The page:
The earliest references to a Kirkcowan beekeeper are reports in the Free Press of a Mr. W.H. McDowall winning prizes at the Annual Show of the Wigtownshire Apiarists Society in 1885 and 1889.
The Western Galloway Beekeepers Association was formed in 1935 with Mr. Douglas Rae, the Kirkcowan Schoolmaster, as its first chairman.
Mr. Rae seems to have been quite a force in the revival of bee—keeping in a small way. He stood down as chairman in 1937 but served as an office holder in the society for many years. Many villagers kept a hive or two of bees, notably, in the 1920’s Mr. Andrew Muir the shoemaker and Mr. Robert Brown the ironmonger.
After Mr. Muir’s death his bees and equipment came into the possession of Mr. W. Paterson who, with his brother Mr. J. Paterson, became prominent in the activities of the Association.
In the 1950’s a visitor to Kirkcowan tasted some of the Patersons’ honey and was very impressed. He turned out to be a wholesaler in the grocery trade and placed an order for as much as they could produce. The demand eventually got so large that the number of hives had to be doubled.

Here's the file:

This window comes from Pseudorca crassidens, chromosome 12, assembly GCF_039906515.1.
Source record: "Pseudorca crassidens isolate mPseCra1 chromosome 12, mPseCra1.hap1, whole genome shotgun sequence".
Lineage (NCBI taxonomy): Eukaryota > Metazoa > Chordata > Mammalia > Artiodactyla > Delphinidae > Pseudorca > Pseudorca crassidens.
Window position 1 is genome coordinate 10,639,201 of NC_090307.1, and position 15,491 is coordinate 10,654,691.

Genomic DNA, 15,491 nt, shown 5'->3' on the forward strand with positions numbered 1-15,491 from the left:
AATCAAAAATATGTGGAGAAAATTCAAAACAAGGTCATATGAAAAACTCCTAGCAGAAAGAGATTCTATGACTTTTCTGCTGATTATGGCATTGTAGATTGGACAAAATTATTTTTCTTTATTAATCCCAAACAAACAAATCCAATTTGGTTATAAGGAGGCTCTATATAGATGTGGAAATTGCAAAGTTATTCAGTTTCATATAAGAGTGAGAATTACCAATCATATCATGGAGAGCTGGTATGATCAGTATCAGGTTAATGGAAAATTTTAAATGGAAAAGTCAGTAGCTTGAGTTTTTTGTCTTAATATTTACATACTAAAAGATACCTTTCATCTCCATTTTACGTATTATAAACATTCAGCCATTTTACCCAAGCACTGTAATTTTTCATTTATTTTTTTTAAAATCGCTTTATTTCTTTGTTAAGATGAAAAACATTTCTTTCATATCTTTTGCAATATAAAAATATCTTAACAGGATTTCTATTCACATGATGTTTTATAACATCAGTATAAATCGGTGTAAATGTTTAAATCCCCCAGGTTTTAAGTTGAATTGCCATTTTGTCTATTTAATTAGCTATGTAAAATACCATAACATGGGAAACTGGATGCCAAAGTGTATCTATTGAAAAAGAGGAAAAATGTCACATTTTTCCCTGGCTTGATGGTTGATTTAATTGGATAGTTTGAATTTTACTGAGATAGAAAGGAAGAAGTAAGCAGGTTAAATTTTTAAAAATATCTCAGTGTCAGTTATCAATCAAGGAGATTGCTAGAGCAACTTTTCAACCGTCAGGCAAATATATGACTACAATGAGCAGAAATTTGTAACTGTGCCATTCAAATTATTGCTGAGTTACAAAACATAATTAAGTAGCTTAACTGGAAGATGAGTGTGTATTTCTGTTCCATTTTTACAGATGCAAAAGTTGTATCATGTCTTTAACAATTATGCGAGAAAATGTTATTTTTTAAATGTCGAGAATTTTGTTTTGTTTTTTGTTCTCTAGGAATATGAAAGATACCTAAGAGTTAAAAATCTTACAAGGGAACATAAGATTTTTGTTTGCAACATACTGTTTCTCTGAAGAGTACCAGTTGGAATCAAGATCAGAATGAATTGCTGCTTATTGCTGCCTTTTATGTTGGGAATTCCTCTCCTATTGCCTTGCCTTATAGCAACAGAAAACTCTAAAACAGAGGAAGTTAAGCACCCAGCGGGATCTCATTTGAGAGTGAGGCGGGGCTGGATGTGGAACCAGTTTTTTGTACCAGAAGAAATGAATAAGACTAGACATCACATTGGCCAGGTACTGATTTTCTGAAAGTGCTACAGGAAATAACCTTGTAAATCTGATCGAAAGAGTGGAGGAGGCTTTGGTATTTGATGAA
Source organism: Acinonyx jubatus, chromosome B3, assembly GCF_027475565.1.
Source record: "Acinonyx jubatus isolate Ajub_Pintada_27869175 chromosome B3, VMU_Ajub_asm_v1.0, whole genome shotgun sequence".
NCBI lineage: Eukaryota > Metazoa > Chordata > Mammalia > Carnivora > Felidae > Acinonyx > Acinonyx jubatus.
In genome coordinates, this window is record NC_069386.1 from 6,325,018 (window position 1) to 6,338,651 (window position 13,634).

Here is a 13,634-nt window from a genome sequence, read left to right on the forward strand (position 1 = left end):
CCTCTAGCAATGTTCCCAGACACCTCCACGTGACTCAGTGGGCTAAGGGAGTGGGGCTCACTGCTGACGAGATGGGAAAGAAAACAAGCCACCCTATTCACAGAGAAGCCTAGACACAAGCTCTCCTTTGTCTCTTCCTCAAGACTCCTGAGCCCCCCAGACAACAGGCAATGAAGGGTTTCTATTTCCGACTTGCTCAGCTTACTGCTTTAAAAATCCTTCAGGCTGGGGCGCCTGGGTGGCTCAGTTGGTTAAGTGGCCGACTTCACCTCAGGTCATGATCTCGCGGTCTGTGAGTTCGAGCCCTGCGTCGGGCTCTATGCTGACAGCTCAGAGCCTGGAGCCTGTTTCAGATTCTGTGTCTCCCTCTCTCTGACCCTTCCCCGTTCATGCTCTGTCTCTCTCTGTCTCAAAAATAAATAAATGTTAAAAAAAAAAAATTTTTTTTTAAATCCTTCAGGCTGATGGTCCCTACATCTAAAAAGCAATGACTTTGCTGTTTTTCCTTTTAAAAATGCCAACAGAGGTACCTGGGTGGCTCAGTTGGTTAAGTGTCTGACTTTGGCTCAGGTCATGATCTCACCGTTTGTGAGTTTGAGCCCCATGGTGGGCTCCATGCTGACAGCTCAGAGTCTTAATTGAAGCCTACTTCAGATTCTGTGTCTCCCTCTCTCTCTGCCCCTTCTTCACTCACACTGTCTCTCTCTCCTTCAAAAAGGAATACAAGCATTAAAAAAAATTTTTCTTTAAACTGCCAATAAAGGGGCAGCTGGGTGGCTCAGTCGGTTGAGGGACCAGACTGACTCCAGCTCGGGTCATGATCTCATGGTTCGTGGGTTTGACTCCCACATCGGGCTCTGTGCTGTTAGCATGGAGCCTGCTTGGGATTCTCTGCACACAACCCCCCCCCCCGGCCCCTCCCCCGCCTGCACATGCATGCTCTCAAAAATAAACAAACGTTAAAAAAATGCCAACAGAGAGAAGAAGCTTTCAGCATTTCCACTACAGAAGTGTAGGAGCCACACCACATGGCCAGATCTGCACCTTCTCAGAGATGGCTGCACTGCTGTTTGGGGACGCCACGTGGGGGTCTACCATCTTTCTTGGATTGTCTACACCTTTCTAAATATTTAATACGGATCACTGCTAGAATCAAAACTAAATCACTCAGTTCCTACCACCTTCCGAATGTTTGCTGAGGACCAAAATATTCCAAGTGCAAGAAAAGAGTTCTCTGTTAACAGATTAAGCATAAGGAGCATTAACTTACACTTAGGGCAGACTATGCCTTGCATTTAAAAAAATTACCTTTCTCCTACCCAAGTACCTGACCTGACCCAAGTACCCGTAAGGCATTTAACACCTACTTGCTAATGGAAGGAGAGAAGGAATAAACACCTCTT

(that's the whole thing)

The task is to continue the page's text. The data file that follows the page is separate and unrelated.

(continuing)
According to one local estimate, there were about forty villagers involved in bee—keeping during the Second World War.
In the immediate post—war period the activities of the Association continued to thrive with various demonstrations and summer schools being held at different venues in the area. Kirkcowan seems to have been a favourite site for these occasions, possibly due to the strong bee—keeping tradition in the village and surrounding area.
In more recent years, bee—keeping as a part—time activity seems to have declined, with only a few continuing to participate in the fascinating and potentially profit—making hobby.
In 1975 a full—time commercial honey farm was established at Carsebuie and is still in operation to the present day.